Forgot your password?
Don't have an account? Sign up here
Got more questions about news letters?
Already have an account? Log in here
and the Terms and Policies,
and to receive email from Rotten Tomatoes and Fandango.
Please enter your email address and we will email you a new password.
We encourage our community to report abusive content and/ or spam. Our team will review flagged items and determine whether or not they meet our community guidelines.
Please choose best explanation for why you are flagging this review.
Thank you for your submission. This post has been submitted for our review.
Sincerely, The Rotten Tomatoes Team
2019; largely lackluster
Unexamined life is not worth living. Plato.
Some healthy food for thought in 10 minute snack size portions.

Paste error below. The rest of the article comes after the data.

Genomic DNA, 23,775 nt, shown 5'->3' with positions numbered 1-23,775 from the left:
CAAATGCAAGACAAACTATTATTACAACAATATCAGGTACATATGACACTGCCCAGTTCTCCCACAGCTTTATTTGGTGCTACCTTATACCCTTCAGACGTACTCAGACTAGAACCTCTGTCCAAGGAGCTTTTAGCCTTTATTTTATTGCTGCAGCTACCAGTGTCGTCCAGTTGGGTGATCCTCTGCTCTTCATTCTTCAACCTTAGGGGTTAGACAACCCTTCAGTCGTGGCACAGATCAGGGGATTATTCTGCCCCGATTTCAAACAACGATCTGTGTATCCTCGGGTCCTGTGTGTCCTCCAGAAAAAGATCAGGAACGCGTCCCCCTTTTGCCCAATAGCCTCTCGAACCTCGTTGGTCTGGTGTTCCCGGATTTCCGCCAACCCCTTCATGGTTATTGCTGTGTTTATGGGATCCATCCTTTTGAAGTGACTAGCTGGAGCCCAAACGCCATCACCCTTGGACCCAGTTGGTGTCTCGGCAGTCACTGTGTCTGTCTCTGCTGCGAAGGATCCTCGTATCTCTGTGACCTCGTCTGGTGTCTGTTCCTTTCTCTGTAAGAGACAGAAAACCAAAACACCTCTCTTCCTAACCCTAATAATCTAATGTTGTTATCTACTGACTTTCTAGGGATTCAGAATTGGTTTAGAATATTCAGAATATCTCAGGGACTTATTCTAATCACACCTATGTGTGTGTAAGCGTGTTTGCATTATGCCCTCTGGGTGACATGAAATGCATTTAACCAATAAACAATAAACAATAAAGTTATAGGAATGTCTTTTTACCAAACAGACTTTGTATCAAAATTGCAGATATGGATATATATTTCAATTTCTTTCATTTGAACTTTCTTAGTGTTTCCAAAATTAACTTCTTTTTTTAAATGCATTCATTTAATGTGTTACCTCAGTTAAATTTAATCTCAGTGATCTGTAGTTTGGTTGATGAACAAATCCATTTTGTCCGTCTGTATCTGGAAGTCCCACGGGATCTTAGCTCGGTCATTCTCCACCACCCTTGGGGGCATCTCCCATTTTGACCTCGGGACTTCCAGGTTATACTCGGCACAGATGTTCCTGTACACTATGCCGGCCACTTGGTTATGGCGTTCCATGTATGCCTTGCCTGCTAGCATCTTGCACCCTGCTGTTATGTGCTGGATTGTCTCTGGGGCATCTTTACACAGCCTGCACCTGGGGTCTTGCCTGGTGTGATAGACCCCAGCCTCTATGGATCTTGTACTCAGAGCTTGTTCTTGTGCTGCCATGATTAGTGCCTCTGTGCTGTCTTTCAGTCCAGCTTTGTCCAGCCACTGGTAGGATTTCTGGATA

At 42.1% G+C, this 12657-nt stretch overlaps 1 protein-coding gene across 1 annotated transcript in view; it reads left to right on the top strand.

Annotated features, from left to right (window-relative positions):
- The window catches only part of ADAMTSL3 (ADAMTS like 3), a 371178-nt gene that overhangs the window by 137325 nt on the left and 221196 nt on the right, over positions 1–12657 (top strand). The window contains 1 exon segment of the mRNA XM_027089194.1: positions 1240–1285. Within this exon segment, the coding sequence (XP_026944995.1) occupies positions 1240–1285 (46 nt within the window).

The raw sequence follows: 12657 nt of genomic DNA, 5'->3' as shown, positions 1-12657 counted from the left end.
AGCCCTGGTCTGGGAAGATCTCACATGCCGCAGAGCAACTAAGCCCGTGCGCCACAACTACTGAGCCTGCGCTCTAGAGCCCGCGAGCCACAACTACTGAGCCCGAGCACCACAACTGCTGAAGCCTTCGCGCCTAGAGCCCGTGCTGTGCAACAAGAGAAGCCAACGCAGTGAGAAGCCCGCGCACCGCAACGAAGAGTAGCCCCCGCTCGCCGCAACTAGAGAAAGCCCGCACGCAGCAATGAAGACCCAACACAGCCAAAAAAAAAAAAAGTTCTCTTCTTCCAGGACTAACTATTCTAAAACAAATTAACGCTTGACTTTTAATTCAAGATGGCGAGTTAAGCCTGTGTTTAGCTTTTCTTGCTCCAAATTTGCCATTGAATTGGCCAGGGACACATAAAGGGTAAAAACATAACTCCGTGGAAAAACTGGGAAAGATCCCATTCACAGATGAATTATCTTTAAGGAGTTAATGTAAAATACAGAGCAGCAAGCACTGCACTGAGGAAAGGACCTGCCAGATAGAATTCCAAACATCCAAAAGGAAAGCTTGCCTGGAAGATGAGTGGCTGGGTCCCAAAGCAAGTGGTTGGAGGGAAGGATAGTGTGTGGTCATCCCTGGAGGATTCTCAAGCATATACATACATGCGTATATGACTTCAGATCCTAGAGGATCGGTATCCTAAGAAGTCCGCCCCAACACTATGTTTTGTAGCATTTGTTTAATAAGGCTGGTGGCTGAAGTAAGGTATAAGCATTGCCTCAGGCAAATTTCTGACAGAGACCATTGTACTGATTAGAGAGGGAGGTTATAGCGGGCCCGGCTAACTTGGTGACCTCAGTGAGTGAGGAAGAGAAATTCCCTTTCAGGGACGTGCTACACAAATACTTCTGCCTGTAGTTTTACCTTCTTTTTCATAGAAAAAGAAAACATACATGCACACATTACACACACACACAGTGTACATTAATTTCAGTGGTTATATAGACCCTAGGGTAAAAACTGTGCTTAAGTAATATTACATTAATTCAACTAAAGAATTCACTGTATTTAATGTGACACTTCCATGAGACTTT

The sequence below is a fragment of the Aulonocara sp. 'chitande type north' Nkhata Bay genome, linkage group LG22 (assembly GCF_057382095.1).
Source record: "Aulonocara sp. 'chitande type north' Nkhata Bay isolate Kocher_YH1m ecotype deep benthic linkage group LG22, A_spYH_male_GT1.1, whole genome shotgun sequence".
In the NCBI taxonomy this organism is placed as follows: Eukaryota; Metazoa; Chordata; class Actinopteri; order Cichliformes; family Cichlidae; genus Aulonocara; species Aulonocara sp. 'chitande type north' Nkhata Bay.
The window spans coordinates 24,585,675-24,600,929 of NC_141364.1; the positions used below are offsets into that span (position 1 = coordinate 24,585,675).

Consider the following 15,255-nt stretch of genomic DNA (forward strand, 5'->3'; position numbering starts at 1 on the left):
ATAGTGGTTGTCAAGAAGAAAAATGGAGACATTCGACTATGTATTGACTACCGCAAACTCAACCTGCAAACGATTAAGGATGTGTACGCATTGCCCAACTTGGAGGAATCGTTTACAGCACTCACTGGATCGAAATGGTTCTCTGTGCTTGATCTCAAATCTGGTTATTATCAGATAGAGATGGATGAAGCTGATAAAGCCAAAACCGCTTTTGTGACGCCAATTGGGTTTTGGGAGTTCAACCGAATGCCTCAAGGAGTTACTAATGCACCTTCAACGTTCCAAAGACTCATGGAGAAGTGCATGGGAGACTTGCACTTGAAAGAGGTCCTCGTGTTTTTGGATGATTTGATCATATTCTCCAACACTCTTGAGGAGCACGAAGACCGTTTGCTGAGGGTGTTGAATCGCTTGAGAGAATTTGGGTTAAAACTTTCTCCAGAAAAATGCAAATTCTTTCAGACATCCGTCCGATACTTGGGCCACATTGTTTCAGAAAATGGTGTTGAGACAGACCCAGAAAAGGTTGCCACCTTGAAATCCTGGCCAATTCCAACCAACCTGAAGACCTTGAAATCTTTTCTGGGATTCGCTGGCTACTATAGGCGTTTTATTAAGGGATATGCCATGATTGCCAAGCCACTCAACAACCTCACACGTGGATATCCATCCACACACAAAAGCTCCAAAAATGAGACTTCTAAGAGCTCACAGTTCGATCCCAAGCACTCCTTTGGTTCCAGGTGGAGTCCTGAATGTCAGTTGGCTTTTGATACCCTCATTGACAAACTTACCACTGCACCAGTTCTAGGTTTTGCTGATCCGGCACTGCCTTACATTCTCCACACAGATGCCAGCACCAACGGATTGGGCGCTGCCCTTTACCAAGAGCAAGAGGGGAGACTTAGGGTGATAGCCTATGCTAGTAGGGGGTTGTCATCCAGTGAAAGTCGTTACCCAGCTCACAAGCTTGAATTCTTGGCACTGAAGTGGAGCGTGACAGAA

Word but thought provoking. Should be watched!
It works at moments but some parts were weaker. Cornel West is really good here.
Excellent primer to 'Thinking' . Covers a broad range of real world challenges and provides insight on how to define those in our mental models ...highly recommended watching for anyone interested in learning to think and be curious about the world..
Thought provoking interview of scientists who support: Intelligent Design. Must see!
Interesting movie. Wish they would have interviewed philosophers with a more conservative perspective just for the sake of balance. Although in order to balance out Avital Ronell they would have had to interview Thomas Aquinas himself.
Makes for an intriguing film. At times funny, and at its best, insightful.
With the exception of two segments featuring Cornel West and Michael Hardt, this is a profoundly insipid documentary about the state of academic philosophy today. The "going-for-a-walk" format of each segment is gimmicky, and the "insights" of several interviewees -- notably Peter Singer and Martha Nussbaum -- are shockingly dim. I didn't like Taylor's documentary on Zizek, and this one proves to be just as fawning and banal.